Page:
Like many artists, Sarah found her eye for visual expression at an early age. Doodles and lifelike sketches brought her from gifted programs to advanced art courses throughout her school years, where she quickly honed the fundamentals and started creating her own characters. As her mind and interests grew, a love of fantasy, heroes, games, movies, and animation inspired much of her artistic development. By the end of high school, she was drawing posters and painting portraits, and after leaving with an academic award in visual arts, she already knew there was much more she wanted to learn.

Her undergraduate years took her studies from studio arts to game design and animation at the Art Institute of Washington. There she learned to bring her 2D illustrations to the next level, discovering creative software and finding immense satisfaction within digital arts. Coupled with her other passion for creative writing, she pursued a combination of storyboarding, scriptwriting, and other classes dedicated to telling stories through visual arts. After years of study between day jobs and relocating, Sarah earned her Bachelor of Individualized Study at George Mason University in Visual Design and Narrative.

Since her time at university, Sarah has built a professional portfolio through various freelance projects, worked as Creative Director for local businesses, and illustrated comics that help teach children and teens with autism. Now, thanks to a recent development from years of seed sowing and perseverance, Sarah focuses on her art full-time, immersing herself in her passion projects. Within the coming years, she hopes to self-publish two very distinct works: an indie tabletop RPG called "The Hunters,” which she has been creating alongside her husband/ creative partner, and a graphic novel of her own design that explores depression and mental illness, titled "Crow & Arrow.”

Much of Sarah’s creative career and adult life were inspired (and affected) by her personal path of self-discovery, and how few mental health resources there were available to figuring out the eccentricities of her own mind. After some late, life-changing diagnoses, she was inspired to discover that, who she is—who she had always been—as an artist was intertwined with those symptoms. Her art was, in itself, a result of the symptom, but also the cure. Through her art and story work, Sarah hopes to create awareness and generate discussion about mental health, encouraging viewers to find voices for themselves through her worlds and characters.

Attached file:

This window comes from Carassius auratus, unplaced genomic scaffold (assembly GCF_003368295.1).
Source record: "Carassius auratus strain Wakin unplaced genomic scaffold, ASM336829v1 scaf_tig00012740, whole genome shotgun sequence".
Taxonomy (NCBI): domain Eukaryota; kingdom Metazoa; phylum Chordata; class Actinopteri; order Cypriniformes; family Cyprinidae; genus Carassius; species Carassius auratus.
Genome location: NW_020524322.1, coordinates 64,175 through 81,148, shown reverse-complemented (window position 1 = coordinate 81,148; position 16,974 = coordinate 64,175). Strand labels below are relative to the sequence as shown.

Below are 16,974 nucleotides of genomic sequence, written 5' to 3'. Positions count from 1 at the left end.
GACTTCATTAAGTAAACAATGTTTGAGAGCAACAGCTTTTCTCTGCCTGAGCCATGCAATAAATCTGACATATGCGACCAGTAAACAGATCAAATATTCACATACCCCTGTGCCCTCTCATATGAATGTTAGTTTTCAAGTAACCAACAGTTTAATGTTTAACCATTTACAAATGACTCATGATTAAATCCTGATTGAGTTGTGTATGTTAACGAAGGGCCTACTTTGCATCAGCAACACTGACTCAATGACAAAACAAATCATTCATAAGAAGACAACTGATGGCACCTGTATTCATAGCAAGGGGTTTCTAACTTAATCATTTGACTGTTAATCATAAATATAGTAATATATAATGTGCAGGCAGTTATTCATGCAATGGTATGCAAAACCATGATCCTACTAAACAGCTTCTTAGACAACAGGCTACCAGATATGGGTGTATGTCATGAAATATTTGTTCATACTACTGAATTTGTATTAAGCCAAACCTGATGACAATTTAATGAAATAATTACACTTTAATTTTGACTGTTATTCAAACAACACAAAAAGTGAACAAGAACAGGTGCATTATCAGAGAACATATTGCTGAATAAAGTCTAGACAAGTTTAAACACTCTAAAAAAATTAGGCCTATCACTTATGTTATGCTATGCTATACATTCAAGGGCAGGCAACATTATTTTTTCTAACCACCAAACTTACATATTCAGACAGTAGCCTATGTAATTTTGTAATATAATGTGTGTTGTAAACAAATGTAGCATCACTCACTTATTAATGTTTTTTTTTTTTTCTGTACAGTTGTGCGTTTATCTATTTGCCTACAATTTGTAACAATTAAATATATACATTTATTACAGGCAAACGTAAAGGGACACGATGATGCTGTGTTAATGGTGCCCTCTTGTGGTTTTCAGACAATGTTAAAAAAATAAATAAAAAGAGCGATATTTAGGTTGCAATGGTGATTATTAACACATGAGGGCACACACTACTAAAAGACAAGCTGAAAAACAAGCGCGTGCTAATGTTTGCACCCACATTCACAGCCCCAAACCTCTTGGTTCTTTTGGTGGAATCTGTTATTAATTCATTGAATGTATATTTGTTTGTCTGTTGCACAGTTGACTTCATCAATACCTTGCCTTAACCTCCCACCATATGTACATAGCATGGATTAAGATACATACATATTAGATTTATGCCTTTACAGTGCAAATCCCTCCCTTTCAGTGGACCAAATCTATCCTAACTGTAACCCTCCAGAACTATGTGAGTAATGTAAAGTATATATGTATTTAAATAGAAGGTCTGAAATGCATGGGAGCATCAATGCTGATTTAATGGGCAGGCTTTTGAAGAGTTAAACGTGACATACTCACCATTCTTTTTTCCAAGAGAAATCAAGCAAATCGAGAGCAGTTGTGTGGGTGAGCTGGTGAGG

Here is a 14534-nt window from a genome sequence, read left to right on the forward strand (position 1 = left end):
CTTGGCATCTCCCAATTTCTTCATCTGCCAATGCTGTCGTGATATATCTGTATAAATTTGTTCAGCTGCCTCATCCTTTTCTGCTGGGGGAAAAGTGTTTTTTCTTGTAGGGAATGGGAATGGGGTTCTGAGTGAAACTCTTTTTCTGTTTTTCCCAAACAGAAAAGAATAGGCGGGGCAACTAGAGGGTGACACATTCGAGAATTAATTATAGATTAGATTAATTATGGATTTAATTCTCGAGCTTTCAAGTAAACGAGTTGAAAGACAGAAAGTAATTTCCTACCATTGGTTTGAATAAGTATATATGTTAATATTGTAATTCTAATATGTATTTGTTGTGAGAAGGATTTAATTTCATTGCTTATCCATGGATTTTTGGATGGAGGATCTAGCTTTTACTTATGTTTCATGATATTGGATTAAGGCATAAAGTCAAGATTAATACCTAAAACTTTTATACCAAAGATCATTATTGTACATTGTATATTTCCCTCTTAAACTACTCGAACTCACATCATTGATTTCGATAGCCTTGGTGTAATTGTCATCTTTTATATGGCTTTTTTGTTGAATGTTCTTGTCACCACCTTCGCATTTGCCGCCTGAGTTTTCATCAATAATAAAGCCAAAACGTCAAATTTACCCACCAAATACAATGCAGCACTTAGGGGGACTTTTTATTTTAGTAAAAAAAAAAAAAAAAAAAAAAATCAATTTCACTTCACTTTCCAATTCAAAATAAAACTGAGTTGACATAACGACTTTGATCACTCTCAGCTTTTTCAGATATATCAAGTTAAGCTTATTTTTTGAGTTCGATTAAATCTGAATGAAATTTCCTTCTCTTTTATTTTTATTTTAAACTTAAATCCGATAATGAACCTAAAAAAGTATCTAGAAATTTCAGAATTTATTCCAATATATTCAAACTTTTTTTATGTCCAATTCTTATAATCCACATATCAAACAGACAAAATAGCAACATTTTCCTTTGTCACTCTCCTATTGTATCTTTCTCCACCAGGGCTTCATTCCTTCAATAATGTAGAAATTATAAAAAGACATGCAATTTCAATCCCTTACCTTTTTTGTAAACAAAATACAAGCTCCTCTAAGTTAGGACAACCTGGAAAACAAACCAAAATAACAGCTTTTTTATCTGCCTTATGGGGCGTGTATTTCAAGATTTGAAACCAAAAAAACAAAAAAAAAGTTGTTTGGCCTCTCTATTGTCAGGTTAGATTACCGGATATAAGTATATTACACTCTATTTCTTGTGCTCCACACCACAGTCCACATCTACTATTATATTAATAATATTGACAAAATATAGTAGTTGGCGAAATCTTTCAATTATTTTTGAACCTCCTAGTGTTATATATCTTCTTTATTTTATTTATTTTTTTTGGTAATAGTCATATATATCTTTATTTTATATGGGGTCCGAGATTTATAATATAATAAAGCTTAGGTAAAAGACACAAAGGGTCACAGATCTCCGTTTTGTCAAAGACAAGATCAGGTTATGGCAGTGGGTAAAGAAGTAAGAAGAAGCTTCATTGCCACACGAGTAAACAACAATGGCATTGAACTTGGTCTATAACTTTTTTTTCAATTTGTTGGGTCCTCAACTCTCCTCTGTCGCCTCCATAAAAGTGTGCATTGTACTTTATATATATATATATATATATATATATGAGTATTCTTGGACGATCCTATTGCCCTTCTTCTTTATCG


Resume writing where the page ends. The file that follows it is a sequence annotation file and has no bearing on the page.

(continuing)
Though she got her start in pencil and inks, she now prefers painting digitally with her CINTIQ tablet, usually in Photoshop, Manga Studio, and other digital art software. There is also a sketchbook always within reach, where she sketches new composition ideas, writes plot points, and keeps track of her mind in organized chaos. Motivated by her fascination with philosophy, psychology, and existential themes, Sarah looks forward to the day where she can turn what she has learned into valuable inspiration and resources for others who are navigating their own existences, creating a community of previously silent voices now sharing in the awareness that they are less alone than they thought.

Sarah continues to showcase her work at conventions across the United States, with pieces in homes around the world, selling prints and taking on commissioned projects under the name Sarah Miller Creations. As her work and presence grows, she will continue to inspire voices, bridge connections, and tell stories through her art. Sarah’s website is

“Botanicals” – August 2019 – 1st Place - Linda Mullen - “Gladiola Joy”

An award-winning watercolorist, Linda Mullen began her creative career painting in transparent watercolor more than twenty years ago. Her education came primarily through personal experimentation with the aid of books, workshops and personal conversations with successful artists. Linda's artwork is awarded in gallery exhibitions like the San Diego Watercolor Society with many of her more detailed depictions of glass and crystal coveted by an expanding collector base. Kaiser Permanente has ten pieces in their permanent collection. Her watercolors, Honor and Life Streams, are currently on a tour with the Freedom 58 Project art exhibit that promotes awareness of modern-day slavery. These exhibits are a component of the Justice Movement strategy to mobilize university students, faculty and communities. A popular watercolor instructor, the artist offers private and semi-private lessons to painters at all skill levels, including beginners. She is a signature member of the Western Federation of Watercolor Societies. Linda’s website is

“Open (No Theme)” – September 2019 – 1st Place - Christine Columbo – “Summer”

As a child Christine was artistically inclined, learning how to draw before she learned how to read. Her artistic father gave her lessons starting at 5 years old after noticing she did not draw like other children, but rather with the focus and concentration of a trained artist drawing from life.

After receiving an undergraduate degree in Art from the State College of New Jersey, she went on to get a computer programming degree, and then a master’s degree from NYU in business and philosophy. During her subsequent career years, she worked in New York City as a computer graphic artist, programmer and financial consultant.

Hoping her academic studies and New York City lifestyle and career would create a life of happiness, she was surprised to find a very different calling in 1996, at the age of 35. Following her heart, she “walked out of her life” and for the next 19 years, she lived as a monastic, training under a Hindu master whom she lived with for much of this time.